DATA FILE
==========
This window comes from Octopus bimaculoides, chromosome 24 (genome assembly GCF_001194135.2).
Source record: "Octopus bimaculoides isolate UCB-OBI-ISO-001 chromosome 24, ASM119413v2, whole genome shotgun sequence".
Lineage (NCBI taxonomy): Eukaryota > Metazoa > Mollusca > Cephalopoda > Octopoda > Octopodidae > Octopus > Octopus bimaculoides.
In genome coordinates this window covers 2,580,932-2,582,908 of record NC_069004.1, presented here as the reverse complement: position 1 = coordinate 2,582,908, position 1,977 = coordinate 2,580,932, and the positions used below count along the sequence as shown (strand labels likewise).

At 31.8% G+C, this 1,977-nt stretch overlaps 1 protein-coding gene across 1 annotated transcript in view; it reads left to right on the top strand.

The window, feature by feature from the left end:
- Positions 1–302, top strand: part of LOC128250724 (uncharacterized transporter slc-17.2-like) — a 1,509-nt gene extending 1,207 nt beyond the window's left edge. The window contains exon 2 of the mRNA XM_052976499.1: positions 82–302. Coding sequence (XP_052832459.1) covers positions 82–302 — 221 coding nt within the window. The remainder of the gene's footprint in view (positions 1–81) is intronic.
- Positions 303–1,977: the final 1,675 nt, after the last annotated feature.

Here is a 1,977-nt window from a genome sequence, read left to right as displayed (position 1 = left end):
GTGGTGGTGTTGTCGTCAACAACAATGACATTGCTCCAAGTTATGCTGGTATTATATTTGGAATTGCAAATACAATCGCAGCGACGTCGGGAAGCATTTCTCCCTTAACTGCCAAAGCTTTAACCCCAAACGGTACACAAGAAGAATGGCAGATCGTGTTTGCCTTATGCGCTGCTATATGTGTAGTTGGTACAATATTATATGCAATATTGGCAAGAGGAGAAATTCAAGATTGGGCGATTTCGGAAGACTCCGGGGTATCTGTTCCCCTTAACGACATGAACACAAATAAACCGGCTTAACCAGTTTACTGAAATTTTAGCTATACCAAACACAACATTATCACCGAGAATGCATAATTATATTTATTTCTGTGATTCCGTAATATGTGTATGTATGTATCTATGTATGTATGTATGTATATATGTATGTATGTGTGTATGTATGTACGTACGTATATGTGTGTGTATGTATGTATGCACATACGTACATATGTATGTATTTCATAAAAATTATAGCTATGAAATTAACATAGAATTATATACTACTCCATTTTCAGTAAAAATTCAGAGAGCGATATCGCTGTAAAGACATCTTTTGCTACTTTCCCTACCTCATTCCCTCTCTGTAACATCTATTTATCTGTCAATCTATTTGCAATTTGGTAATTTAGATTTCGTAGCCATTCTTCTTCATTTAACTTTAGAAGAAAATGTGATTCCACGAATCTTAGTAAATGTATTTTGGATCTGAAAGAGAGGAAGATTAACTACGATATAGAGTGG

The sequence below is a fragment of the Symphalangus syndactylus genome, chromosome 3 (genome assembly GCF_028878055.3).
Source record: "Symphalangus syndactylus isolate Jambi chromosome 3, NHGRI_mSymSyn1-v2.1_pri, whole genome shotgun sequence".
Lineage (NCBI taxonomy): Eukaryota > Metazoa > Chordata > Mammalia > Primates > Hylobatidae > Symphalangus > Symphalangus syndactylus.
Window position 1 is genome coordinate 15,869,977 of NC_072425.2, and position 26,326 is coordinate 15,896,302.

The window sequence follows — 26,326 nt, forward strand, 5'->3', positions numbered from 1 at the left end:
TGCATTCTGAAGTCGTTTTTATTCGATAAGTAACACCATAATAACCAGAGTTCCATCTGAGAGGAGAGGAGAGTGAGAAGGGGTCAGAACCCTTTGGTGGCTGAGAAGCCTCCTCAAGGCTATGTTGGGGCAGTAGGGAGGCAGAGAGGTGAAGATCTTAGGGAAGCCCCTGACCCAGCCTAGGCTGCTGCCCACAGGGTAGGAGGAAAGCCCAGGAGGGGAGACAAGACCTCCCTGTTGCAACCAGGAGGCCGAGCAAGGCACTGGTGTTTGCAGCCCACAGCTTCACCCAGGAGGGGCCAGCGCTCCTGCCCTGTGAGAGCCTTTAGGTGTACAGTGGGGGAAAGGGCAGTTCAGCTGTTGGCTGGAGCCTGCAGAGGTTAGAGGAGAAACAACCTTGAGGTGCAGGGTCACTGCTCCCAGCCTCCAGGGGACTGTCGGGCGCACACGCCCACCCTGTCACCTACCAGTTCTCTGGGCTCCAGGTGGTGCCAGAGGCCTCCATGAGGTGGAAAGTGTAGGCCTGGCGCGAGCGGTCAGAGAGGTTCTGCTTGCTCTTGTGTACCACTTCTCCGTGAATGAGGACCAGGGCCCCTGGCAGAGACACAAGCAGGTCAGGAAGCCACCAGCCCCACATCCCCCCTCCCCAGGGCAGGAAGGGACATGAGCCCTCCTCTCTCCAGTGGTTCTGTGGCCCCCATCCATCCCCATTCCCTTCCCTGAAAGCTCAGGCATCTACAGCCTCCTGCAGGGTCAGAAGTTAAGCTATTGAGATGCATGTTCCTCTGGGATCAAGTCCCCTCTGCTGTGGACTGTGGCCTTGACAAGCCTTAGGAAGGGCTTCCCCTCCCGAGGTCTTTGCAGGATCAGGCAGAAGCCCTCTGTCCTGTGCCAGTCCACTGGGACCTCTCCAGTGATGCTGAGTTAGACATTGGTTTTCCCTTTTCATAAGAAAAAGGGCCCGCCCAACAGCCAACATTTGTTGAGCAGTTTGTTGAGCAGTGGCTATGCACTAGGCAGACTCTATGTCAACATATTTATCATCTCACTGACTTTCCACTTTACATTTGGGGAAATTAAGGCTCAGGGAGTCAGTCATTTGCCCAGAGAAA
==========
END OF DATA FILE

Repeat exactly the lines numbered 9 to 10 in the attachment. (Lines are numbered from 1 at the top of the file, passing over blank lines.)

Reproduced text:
Here is a 1,977-nt window from a genome sequence, read left to right as displayed (position 1 = left end):
GTGGTGGTGTTGTCGTCAACAACAATGACATTGCTCCAAGTTATGCTGGTATTATATTTGGAATTGCAAATACAATCGCAGCGACGTCGGGAAGCATTTCTCCCTTAACTGCCAAAGCTTTAACCCCAAACGGTACACAAGAAGAATGGCAGATCGTGTTTGCCTTATGCGCTGCTATATGTGTAGTTGGTACAATATTATATGCAATATTGGCAAGAGGAGAAATTCAAGATTGGGCGATTTCGGAAGACTCCGGGGTATCTGTTCCCCTTAACGACATGAACACAAATAAACCGGCTTAACCAGTTTACTGAAATTTTAGCTATACCAAACACAACATTATCACCGAGAATGCATAATTATATTTATTTCTGTGATTCCGTAATATGTGTATGTATGTATCTATGTATGTATGTATGTATATATGTATGTATGTGTGTATGTATGTACGTACGTATATGTGTGTGTATGTATGTATGCACATACGTACATATGTATGTATTTCATAAAAATTATAGCTATGAAATTAACATAGAATTATATACTACTCCATTTTCAGTAAAAATTCAGAGAGCGATATCGCTGTAAAGACATCTTTTGCTACTTTCCCTACCTCATTCCCTCTCTGTAACATCTATTTATCTGTCAATCTATTTGCAATTTGGTAATTTAGATTTCGTAGCCATTCTTCTTCATTTAACTTTAGAAGAAAATGTGATTCCACGAATCTTAGTAAATGTATTTTGGATCTGAAAGAGAGGAAGATTAACTACGATATAGAGTGG